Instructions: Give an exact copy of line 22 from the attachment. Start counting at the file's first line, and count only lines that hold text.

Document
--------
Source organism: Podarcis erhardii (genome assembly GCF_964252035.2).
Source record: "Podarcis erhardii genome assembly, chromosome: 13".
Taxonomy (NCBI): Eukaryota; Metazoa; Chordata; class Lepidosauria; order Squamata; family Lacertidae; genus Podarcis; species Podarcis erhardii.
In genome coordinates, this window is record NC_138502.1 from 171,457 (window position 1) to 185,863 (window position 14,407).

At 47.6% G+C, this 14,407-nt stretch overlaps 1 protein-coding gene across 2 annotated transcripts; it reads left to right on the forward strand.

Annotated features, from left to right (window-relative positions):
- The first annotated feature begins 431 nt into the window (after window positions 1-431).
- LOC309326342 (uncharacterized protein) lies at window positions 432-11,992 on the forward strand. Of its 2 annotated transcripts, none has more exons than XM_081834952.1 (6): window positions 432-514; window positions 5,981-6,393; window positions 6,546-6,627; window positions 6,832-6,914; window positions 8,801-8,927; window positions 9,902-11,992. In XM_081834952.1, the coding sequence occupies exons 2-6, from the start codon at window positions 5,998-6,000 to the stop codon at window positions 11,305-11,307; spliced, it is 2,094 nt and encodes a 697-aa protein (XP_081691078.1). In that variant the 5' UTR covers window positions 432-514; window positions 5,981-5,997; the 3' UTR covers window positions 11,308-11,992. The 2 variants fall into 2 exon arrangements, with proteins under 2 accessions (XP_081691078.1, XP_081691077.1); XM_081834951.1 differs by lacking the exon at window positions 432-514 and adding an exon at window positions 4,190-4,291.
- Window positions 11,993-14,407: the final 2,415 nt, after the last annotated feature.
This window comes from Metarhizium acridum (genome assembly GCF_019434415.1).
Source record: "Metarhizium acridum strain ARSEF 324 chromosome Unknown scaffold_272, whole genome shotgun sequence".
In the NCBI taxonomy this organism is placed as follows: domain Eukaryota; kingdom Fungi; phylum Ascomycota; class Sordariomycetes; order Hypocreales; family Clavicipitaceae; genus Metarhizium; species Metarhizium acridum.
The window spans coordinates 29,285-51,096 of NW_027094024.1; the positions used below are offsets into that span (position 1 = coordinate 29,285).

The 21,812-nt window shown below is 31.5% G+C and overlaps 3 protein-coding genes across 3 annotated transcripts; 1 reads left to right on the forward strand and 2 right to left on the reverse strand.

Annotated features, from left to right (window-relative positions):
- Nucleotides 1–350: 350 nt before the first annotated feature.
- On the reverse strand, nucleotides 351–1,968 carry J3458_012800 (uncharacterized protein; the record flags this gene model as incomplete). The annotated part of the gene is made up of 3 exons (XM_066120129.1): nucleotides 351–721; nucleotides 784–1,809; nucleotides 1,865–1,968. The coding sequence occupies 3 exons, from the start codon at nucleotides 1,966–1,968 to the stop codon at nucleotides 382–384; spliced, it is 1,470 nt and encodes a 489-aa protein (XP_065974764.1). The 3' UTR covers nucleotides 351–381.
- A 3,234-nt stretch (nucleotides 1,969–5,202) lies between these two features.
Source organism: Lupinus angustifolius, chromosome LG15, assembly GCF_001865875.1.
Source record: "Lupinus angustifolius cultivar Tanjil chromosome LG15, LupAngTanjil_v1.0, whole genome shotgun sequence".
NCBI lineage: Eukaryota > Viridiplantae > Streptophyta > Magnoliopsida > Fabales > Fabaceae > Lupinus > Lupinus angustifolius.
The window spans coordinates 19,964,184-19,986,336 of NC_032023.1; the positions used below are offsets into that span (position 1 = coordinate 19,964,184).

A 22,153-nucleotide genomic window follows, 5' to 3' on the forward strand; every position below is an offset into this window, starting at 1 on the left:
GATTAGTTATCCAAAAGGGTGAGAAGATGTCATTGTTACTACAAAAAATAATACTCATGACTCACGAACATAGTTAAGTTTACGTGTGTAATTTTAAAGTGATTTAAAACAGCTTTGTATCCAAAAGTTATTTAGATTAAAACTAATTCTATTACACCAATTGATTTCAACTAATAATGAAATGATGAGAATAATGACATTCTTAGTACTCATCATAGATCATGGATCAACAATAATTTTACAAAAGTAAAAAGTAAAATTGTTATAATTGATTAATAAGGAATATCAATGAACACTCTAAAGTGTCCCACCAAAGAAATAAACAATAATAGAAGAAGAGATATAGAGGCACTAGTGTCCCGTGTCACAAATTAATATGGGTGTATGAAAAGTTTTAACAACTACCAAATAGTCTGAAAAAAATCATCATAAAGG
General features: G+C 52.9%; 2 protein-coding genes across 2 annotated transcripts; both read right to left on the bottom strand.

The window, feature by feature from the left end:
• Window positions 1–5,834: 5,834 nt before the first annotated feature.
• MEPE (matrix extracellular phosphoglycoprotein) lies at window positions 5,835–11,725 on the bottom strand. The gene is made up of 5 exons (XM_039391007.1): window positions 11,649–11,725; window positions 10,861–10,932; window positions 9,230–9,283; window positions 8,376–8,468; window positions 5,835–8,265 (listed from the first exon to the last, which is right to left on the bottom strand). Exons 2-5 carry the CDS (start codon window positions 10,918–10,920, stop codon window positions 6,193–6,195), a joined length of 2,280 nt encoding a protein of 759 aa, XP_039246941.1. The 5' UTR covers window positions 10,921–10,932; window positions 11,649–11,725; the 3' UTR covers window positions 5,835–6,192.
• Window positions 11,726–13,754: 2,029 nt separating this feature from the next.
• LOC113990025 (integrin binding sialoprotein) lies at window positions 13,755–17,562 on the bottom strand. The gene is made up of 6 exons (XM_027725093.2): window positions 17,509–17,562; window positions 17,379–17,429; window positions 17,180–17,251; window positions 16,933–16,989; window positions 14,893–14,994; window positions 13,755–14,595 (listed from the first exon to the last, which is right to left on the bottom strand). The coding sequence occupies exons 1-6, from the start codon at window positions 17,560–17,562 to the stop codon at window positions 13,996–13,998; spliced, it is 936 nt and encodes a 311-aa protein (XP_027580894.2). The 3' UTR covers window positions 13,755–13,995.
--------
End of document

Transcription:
The window spans coordinates 19,964,184-19,986,336 of NC_032023.1; the positions used below are offsets into that span (position 1 = coordinate 19,964,184).